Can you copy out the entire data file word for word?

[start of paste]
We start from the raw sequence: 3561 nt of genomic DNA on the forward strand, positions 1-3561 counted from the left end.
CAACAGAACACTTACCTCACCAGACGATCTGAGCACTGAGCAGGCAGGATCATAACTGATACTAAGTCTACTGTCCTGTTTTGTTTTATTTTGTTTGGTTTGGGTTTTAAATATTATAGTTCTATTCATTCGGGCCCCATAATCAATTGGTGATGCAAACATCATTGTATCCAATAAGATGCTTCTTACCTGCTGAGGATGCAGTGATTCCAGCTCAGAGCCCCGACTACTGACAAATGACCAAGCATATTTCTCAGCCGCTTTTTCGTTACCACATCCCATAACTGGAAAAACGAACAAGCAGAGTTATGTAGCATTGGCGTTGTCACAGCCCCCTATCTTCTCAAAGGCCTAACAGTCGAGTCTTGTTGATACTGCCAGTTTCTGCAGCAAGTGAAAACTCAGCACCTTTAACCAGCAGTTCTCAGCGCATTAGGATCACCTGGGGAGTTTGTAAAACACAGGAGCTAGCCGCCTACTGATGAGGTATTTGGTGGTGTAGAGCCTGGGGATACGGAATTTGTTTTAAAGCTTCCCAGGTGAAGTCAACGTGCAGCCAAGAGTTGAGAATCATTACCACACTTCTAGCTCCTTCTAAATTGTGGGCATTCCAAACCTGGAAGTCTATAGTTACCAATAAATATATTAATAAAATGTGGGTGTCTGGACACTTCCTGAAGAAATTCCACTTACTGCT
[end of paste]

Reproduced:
We start from the raw sequence: 3561 nt of genomic DNA on the forward strand, positions 1-3561 counted from the left end.
CAACAGAACACTTACCTCACCAGACGATCTGAGCACTGAGCAGGCAGGATCATAACTGATACTAAGTCTACTGTCCTGTTTTGTTTTATTTTGTTTGGTTTGGGTTTTAAATATTATAGTTCTATTCATTCGGGCCCCATAATCAATTGGTGATGCAAACATCATTGTATCCAATAAGATGCTTCTTACCTGCTGAGGATGCAGTGATTCCAGCTCAGAGCCCCGACTACTGACAAATGACCAAGCATATTTCTCAGCCGCTTTTTCGTTACCACATCCCATAACTGGAAAAACGAACAAGCAGAGTTATGTAGCATTGGCGTTGTCACAGCCCCCTATCTTCTCAAAGGCCTAACAGTCGAGTCTTGTTGATACTGCCAGTTTCTGCAGCAAGTGAAAACTCAGCACCTTTAACCAGCAGTTCTCAGCGCATTAGGATCACCTGGGGAGTTTGTAAAACACAGGAGCTAGCCGCCTACTGATGAGGTATTTGGTGGTGTAGAGCCTGGGGATACGGAATTTGTTTTAAAGCTTCCCAGGTGAAGTCAACGTGCAGCCAAGAGTTGAGAATCATTACCACACTTCTAGCTCCTTCTAAATTGTGGGCATTCCAAACCTGGAAGTCTATAGTTACCAATAAATATATTAATAAAATGTGGGTGTCTGGACACTTCCTGAAGAAATTCCACTTACTGCT